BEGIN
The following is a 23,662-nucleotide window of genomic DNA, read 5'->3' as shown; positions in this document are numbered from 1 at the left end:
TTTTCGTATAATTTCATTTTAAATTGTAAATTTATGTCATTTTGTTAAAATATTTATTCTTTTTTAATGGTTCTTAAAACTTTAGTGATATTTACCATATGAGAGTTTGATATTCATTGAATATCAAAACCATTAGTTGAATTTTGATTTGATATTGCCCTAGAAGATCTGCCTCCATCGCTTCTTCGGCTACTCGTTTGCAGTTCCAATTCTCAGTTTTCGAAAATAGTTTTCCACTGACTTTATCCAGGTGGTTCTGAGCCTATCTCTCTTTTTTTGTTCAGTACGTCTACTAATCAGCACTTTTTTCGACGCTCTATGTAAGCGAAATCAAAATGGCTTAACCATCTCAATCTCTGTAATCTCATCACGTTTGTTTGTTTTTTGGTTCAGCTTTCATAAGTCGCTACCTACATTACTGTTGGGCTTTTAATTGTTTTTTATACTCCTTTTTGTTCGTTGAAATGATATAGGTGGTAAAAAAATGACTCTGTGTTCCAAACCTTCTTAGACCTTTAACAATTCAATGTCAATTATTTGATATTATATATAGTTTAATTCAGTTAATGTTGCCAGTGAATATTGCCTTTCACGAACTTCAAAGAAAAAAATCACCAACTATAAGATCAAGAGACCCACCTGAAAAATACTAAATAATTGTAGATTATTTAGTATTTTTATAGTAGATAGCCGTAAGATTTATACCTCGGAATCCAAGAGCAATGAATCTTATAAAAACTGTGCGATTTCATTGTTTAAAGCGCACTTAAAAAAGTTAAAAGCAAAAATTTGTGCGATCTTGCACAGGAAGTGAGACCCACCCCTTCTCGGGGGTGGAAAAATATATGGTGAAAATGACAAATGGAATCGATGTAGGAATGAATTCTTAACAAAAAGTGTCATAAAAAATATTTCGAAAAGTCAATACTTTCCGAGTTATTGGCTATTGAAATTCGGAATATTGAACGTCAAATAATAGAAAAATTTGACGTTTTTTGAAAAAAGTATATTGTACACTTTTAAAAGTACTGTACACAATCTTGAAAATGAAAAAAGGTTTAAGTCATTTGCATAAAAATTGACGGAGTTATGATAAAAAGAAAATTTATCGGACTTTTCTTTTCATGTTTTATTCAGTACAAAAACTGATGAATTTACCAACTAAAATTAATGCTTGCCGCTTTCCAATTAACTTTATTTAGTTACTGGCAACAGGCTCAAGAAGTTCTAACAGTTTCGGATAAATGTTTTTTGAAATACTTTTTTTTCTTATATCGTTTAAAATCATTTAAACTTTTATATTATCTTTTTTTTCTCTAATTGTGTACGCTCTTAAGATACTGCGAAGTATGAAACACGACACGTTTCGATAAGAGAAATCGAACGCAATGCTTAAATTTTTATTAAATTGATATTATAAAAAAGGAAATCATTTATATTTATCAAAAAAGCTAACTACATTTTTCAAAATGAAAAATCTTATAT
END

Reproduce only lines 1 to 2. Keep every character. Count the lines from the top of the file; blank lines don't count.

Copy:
The following is a 23,662-nucleotide window of genomic DNA, read 5'->3' as shown; positions in this document are numbered from 1 at the left end:
TTTTCGTATAATTTCATTTTAAATTGTAAATTTATGTCATTTTGTTAAAATATTTATTCTTTTTTAATGGTTCTTAAAACTTTAGTGATATTTACCATATGAGAGTTTGATATTCATTGAATATCAAAACCATTAGTTGAATTTTGATTTGATATTGCCCTAGAAGATCTGCCTCCATCGCTTCTTCGGCTACTCGTTTGCAGTTCCAATTCTCAGTTTTCGAAAATAGTTTTCCACTGACTTTATCCAGGTGGTTCTGAGCCTATCTCTCTTTTTTTGTTCAGTACGTCTACTAATCAGCACTTTTTTCGACGCTCTATGTAAGCGAAATCAAAATGGCTTAACCATCTCAATCTCTGTAATCTCATCACGTTTGTTTGTTTTTTGGTTCAGCTTTCATAAGTCGCTACCTACATTACTGTTGGGCTTTTAATTGTTTTTTATACTCCTTTTTGTTCGTTGAAATGATATAGGTGGTAAAAAAATGACTCTGTGTTCCAAACCTTCTTAGACCTTTAACAATTCAATGTCAATTATTTGATATTATATATAGTTTAATTCAGTTAATGTTGCCAGTGAATATTGCCTTTCACGAACTTCAAAGAAAAAAATCACCAACTATAAGATCAAGAGACCCACCTGAAAAATACTAAATAATTGTAGATTATTTAGTATTTTTATAGTAGATAGCCGTAAGATTTATACCTCGGAATCCAAGAGCAATGAATCTTATAAAAACTGTGCGATTTCATTGTTTAAAGCGCACTTAAAAAAGTTAAAAGCAAAAATTTGTGCGATCTTGCACAGGAAGTGAGACCCACCCCTTCTCGGGGGTGGAAAAATATATGGTGAAAATGACAAATGGAATCGATGTAGGAATGAATTCTTAACAAAAAGTGTCATAAAAAATATTTCGAAAAGTCAATACTTTCCGAGTTATTGGCTATTGAAATTCGGAATATTGAACGTCAAATAATAGAAAAATTTGACGTTTTTTGAAAAAAGTATATTGTACACTTTTAAAAGTACTGTACACAATCTTGAAAATGAAAAAAGGTTTAAGTCATTTGCATAAAAATTGACGGAGTTATGATAAAAAGAAAATTTATCGGACTTTTCTTTTCATGTTTTATTCAGTACAAAAACTGATGAATTTACCAACTAAAATTAATGCTTGCCGCTTTCCAATTAACTTTATTTAGTTACTGGCAACAGGCTCAAGAAGTTCTAACAGTTTCGGATAAATGTTTTTTGAAATACTTTTTTTTCTTATATCGTTTAAAATCATTTAAACTTTTATATTATCTTTTTTTTCTCTAATTGTGTACGCTCTTAAGATACTGCGAAGTATGAAACACGACACGTTTCGATAAGAGAAATCGAACGCAATGCTTAAATTTTTATTAAATTGATATTATAAAAAAGGAAATCATTTATATTTATCAAAAAAGCTAACTACATTTTTCAAAATGAAAAATCTTATAT